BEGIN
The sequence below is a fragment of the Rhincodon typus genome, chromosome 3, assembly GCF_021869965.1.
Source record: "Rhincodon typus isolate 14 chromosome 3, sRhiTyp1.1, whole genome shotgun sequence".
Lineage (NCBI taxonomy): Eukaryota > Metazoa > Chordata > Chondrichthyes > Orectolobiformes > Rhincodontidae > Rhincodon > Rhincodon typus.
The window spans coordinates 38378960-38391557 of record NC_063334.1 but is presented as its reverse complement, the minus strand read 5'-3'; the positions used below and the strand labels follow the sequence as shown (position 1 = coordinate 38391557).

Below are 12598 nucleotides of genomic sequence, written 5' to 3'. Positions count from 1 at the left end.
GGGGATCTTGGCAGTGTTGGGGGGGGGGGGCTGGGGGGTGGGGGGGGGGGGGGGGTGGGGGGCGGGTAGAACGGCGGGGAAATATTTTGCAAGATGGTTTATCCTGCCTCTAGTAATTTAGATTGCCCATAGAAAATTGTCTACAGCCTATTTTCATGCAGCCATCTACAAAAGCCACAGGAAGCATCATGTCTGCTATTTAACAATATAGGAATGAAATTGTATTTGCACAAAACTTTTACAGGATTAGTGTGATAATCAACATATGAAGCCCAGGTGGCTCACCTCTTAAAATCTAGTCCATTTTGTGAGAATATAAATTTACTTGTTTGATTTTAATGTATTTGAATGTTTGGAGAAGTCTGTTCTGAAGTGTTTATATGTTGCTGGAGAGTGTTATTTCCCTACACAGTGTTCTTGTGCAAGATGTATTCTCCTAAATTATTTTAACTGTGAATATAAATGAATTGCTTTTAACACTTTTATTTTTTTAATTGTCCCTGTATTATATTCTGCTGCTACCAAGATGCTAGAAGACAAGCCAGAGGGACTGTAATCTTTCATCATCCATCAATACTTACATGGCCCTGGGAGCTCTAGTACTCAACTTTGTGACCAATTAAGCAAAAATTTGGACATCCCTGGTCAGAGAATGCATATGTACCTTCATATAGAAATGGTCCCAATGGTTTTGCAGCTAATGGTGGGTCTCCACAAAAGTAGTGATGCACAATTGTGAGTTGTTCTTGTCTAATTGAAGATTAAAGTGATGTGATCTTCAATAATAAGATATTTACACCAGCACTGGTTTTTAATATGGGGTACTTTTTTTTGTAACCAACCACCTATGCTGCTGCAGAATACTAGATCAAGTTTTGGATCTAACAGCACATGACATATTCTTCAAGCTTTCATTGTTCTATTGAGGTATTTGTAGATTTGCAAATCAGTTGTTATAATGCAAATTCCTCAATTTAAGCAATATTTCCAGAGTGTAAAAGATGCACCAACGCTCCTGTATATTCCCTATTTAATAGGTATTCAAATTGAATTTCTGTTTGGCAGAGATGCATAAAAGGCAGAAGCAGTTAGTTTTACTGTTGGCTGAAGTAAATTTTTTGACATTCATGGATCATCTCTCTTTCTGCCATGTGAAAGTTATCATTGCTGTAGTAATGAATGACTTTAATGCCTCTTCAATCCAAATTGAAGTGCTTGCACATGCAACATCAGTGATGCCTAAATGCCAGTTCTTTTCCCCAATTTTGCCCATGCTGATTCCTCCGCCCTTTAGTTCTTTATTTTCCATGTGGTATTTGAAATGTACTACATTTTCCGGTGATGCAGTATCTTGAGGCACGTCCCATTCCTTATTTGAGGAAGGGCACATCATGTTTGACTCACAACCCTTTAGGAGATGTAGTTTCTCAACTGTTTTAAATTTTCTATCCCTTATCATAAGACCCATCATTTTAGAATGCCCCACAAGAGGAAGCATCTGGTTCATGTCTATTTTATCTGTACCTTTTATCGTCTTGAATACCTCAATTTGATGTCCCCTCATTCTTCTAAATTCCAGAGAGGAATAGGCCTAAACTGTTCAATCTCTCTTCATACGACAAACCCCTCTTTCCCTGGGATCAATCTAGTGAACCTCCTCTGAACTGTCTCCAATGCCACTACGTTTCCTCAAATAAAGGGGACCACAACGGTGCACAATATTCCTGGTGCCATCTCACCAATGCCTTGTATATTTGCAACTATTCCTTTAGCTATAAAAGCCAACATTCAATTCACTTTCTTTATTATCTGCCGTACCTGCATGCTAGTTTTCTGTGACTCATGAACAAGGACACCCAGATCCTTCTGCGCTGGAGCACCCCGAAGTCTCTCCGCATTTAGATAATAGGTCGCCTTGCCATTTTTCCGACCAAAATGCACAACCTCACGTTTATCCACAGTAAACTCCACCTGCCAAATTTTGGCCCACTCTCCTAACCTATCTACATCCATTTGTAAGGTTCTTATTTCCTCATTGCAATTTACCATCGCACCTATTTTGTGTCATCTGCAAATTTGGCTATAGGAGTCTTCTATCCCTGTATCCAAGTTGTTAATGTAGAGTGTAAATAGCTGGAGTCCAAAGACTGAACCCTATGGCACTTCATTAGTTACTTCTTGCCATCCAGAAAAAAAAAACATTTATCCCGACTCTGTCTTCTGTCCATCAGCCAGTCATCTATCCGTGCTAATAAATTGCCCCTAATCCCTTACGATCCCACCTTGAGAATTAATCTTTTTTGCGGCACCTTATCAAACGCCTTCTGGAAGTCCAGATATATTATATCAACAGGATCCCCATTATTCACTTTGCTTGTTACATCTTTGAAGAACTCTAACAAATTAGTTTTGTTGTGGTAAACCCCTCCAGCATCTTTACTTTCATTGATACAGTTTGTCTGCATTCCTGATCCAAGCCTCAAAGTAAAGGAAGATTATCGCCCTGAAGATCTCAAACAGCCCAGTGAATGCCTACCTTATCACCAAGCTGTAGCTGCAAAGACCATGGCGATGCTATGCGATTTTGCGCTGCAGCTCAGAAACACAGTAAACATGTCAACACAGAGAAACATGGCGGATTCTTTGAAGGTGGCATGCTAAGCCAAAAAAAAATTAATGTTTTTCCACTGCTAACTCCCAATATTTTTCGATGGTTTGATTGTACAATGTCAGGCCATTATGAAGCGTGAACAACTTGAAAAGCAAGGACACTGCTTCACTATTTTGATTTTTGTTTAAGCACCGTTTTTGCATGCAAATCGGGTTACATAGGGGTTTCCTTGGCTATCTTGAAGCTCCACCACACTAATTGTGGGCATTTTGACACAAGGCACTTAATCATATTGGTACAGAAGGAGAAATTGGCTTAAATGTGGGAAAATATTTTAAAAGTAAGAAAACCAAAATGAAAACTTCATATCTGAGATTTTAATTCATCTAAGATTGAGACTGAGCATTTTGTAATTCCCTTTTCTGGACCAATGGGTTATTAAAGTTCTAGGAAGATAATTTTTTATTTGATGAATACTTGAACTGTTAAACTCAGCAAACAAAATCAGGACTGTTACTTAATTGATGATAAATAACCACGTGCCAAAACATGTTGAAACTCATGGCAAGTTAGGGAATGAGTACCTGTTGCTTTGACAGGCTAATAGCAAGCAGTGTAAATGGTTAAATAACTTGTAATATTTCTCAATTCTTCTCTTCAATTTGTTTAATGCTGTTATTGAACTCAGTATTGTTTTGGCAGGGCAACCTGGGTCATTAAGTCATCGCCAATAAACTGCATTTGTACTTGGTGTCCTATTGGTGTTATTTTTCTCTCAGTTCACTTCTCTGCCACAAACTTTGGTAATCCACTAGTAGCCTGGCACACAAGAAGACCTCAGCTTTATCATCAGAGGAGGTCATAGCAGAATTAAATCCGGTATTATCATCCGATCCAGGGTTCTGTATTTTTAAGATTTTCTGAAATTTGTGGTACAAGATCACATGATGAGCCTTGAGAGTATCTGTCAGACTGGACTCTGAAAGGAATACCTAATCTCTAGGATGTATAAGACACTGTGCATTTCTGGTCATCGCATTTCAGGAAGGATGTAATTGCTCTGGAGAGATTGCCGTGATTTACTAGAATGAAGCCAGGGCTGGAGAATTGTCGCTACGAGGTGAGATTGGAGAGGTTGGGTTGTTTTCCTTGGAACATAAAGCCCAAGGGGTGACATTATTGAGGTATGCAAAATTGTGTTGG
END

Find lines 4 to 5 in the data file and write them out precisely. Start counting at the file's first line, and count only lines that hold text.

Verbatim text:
The window spans coordinates 38378960-38391557 of record NC_063334.1 but is presented as its reverse complement, the minus strand read 5'-3'; the positions used below and the strand labels follow the sequence as shown (position 1 = coordinate 38391557).

Below are 12598 nucleotides of genomic sequence, written 5' to 3'. Positions count from 1 at the left end.